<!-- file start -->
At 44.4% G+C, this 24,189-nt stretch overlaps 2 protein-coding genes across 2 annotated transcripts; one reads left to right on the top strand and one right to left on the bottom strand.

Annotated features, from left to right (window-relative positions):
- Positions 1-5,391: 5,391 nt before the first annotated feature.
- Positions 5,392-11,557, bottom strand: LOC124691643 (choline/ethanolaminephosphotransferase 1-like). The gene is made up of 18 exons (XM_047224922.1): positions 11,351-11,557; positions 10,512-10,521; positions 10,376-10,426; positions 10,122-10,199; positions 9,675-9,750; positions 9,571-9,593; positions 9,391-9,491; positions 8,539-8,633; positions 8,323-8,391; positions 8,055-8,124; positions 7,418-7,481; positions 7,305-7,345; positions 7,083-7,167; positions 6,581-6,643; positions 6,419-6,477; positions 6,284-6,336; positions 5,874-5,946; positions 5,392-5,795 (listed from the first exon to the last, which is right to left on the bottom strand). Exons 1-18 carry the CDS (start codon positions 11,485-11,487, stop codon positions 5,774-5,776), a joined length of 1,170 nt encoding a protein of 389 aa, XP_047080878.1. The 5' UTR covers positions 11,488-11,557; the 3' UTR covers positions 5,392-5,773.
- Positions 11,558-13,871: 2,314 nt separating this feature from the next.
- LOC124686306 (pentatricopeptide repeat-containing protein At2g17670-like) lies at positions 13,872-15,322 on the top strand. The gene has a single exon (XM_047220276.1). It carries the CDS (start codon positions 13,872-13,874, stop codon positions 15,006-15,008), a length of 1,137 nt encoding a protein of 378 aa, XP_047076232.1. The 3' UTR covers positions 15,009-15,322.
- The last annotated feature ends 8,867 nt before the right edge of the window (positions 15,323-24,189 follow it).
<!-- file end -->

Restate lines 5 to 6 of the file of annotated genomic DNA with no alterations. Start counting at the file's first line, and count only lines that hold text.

- Positions 11,558-13,871: 2,314 nt separating this feature from the next.
- LOC124686306 (pentatricopeptide repeat-containing protein At2g17670-like) lies at positions 13,872-15,322 on the top strand. The gene has a single exon (XM_047220276.1). It carries the CDS (start codon positions 13,872-13,874, stop codon positions 15,006-15,008), a length of 1,137 nt encoding a protein of 378 aa, XP_047076232.1. The 3' UTR covers positions 15,009-15,322.